The scars and mishaps, that are now attached to my body, due to cancer, are just that, and they are symbols for someone else for inspiration and hope. I am thankful because if I had not struggled, I would not have found my true strengths. I am a true example that you can survive cancer, not once, but twice, providing you get to it in time. I am not saying all will be easy, I am not saying all will survive it, what I am saying, is to have faith, fight with all you have, then hold on. I honestly believe, when and if you survive a horrific tragedy or a horrible disease such as cancer, it is for a reason. You have a purpose, and through that purpose, faith, compassion, and strength, true beauty is born, and I’m walking in mine.
Fatima. My Cancer Surviving Journey.
Hey everyone… This is the very first time I am sharing my story. I don’t know how to share, but I’m trying, as they asked me to be a voice.
No, actually, this is the first time I ACCEPTED THE FACT OF MY LIFE.
This is my cancer surviving journey.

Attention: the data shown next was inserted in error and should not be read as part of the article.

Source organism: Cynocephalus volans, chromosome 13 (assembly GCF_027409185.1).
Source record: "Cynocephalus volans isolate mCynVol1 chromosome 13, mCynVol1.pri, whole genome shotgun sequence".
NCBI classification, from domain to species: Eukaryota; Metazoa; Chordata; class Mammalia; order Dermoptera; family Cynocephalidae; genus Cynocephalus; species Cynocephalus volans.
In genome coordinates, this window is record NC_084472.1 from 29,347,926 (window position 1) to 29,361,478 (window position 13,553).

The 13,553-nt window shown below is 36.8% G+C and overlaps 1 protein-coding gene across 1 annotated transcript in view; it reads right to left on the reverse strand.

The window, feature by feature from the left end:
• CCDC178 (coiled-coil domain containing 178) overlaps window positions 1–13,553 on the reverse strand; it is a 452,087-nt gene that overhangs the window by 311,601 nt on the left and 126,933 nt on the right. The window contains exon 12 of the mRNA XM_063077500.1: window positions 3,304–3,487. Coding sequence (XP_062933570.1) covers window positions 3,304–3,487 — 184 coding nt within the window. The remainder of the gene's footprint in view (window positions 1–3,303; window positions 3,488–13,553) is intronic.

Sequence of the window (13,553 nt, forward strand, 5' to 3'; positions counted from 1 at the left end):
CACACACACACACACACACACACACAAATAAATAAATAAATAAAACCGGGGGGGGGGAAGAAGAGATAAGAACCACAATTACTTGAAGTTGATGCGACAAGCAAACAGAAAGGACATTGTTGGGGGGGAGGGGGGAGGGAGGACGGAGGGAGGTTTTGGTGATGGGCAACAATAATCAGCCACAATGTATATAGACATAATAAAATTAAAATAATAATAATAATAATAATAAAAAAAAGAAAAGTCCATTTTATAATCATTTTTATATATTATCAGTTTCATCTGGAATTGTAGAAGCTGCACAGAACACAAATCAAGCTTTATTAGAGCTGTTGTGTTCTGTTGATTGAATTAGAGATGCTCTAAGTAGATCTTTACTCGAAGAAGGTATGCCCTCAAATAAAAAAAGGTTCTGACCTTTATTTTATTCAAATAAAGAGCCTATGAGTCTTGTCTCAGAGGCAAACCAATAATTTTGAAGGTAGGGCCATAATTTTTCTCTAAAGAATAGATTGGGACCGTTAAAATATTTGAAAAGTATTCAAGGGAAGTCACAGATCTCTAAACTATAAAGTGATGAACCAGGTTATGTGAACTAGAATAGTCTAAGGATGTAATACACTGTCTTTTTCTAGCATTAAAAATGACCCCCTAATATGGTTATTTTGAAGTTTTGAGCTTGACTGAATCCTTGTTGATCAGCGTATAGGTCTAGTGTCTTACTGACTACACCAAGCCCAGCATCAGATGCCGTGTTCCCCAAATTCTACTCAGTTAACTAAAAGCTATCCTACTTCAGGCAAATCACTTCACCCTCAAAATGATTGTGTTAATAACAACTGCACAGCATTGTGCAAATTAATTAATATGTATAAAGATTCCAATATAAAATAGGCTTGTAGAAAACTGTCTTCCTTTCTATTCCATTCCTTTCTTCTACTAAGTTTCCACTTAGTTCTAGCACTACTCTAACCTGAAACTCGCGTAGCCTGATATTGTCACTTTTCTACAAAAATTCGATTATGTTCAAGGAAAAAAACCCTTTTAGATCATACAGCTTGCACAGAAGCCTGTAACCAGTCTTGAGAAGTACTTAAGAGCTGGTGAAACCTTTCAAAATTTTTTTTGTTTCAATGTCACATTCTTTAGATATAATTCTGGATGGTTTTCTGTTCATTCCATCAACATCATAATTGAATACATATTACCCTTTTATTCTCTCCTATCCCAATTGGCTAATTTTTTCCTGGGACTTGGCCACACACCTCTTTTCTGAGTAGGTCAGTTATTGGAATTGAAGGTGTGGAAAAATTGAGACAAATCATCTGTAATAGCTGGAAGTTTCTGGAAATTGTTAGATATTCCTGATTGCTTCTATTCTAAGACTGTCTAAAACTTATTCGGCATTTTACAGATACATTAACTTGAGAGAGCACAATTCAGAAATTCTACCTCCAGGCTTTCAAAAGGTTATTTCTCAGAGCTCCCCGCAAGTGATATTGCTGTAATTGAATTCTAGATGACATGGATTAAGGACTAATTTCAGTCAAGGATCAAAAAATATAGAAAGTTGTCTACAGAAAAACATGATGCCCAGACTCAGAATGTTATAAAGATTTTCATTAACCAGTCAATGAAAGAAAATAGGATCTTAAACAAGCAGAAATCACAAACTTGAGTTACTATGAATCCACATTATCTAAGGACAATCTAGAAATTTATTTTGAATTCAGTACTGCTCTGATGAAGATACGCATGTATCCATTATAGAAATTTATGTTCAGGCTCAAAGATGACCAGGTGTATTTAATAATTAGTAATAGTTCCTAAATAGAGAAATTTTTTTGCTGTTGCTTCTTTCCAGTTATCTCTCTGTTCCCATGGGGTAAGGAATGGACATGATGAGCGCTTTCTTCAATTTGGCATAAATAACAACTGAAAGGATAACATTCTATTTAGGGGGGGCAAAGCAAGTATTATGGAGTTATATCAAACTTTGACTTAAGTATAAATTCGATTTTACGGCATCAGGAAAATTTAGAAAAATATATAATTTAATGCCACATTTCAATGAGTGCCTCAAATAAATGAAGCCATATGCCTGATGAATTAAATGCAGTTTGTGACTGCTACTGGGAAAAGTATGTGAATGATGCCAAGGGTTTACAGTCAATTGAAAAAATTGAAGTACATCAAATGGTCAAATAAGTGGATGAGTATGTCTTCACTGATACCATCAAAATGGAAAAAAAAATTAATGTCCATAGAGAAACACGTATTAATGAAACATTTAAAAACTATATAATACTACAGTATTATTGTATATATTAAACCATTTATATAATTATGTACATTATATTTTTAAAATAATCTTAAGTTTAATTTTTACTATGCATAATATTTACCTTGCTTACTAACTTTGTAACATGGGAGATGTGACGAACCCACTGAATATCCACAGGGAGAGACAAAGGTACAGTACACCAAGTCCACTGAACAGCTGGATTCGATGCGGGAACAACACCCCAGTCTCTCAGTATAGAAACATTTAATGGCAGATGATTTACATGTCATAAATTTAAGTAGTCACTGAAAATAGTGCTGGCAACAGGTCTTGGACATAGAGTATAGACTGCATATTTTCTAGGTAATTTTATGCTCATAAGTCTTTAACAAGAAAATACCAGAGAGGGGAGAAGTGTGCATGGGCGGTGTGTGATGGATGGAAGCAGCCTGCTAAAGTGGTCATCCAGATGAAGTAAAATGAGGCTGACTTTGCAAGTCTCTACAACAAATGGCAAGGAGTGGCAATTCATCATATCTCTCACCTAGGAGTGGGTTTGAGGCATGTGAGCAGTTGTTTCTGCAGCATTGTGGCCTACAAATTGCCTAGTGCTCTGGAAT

I went through 3 surgeries and 2 years of chemotherapy in my teenage years. When everyone else was enjoying school with friends, I was in the hospital with no friends to see me. Well, the reality of life with cancer is very different from the image we try to portray. It’s not like when chemo ends you just walk right back into the real world. It takes time for everything to fall into place, hair to grow, the strength to live normally, the body to return to its familiar shape . . . And there are bigger things that sometimes never fall into place, like talking to people who haven’t had cancer about what it’s like to face the possibility of death.
Our fight? It is simply a willingness to go through the treatment or the reactions. FRANKLY, the alternative sucks. We endure pain and sickness for the chance to feel normal again. We build up an emotional tolerance for things we can’t change. Faith takes care of the rest. Most importantly, life will never move the same again.